Networks Go Nuts Over Trump's 'First Victim' of Deportation

For her part, Garcia de Rayos appears keenly aware of her role in this unfolding drama.

He added saying, "Getting back to the US, legally, there's really no route for her".

Ms. Rayos was working at Golfland Sunsplash in Mesa, a suburb of Phoenix, when Maricopa County sheriff's deputies swooped in on December 16, 2008, arresting her and several other employees on charges of suspicion of identity theft and using forged documents to obtain employment.

Garcia de Rayos was convicted in 2008 for using a fake Social Security number and was ordered to be sent back to Mexico.

Police identified the seven people who were arrested late Wednesday as 31-year-old Manuel Saldana, 57-year-old Beth King, 36-year-old Angeles Maldonado, 23-year-old Maria Castro, 41-year-old Kenneth Chapman and 37-year-old Luke Black.

Kansas Secretary of State and former Trump advisor Kris Kobach is also promising to extend Trump's executive order to the state level, and introduced a bill empowering state and municipal law enforcement to enforce federal immigration laws and deport undocumented immigrants. "No one is illegal!" as her husband and two children watched. She has been in the United States, according to the New York Times, since the age of 14, when she came into the country illegally. Her lawyer believes her deportation is "a direct result of the new executive orders that are being put into action" by President Trump's administration.

"She's with her kids right now", said Lucia Sandoval of the immigration advocacy group Puente Arizona. For four years, federal immigration authorities had given her a pass to remain in the USA rather than deport her back to her native Mexico. In 2013 Immigration and Customs Enforcement issued a final deportation order for her, but the agency did not act on the order until Wednesday.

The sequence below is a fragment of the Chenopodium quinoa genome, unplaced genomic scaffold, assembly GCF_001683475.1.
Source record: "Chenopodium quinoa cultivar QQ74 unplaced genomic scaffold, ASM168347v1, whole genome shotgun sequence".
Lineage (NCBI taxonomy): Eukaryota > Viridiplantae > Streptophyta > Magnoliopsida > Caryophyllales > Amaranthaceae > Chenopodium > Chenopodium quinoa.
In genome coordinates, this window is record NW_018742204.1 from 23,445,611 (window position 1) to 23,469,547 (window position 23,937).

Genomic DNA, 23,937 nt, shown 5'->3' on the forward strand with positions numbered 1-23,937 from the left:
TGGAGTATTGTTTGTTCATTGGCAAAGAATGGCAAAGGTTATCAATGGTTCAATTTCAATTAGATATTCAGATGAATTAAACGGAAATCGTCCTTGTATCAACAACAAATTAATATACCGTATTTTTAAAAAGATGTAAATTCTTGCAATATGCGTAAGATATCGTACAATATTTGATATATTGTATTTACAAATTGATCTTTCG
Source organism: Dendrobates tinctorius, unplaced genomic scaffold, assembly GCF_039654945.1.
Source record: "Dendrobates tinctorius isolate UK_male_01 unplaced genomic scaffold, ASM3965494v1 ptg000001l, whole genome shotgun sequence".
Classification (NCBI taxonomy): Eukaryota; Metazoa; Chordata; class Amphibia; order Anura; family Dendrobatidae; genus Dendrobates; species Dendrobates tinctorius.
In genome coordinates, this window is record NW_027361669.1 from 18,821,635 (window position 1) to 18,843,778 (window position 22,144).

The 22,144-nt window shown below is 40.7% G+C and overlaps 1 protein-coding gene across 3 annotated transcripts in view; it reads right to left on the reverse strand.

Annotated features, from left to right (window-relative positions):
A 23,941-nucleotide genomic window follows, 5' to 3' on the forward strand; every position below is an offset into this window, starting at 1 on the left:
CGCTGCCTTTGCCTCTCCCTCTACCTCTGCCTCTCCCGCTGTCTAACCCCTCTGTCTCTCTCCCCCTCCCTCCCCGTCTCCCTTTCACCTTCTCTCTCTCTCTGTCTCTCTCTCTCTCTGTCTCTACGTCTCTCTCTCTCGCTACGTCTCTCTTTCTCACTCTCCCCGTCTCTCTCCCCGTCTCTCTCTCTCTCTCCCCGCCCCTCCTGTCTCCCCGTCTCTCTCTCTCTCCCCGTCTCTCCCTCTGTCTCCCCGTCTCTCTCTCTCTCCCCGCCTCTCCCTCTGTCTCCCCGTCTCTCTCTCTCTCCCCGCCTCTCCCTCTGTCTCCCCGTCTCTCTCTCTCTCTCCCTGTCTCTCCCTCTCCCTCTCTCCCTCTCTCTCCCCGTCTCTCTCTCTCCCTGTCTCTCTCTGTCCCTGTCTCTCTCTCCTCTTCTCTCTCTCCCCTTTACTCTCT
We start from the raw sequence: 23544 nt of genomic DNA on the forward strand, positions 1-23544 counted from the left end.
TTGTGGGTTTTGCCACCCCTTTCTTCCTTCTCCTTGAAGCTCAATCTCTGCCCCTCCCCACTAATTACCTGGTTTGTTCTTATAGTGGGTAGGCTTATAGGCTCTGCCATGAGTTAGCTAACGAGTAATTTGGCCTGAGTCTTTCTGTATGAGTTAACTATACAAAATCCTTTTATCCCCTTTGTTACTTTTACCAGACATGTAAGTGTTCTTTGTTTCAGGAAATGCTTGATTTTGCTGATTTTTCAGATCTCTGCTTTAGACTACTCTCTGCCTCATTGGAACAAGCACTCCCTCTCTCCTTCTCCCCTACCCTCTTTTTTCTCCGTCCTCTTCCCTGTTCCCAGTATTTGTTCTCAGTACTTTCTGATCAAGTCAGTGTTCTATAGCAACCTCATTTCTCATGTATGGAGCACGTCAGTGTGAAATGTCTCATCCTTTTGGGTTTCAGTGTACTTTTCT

But Rayos does have a criminal record because of her conviction on a felony charge of identification theft. However, Rayos was not considered a priority for deportation under Obama.

ICE released a statement saying Rayos was being detained based on the removal order issued in 2013.

Garcia de Rayos spoke from the Kino Border Initiative, a soup kitchen and shelter in Nogales, Sonora, where many migrants go after being deported.

Garcia de Rayos reportedly left Acambaro, a city Mexican state of Guanajuato, and crossed the border into Nogales, Arizona.

"Basically we are Americans", he said.

Garcia de Rayos has lived here for 20 years illegally, but that isn't why she was deported.

Garcia showed up at ICE headquarters earlier in the day for a required check-in.

Mexico's foreign relations department said that her removal is an example of more severe immigration enforcement. It lost the case on appeal, but Arpaio disbanded the task force that conducted the raids. Under the Obama administration, only undocumented immigrants convicted of a felony, serious misdemeanor or multiple misdemeanors were prioritized for deportation.

  • Joey Payne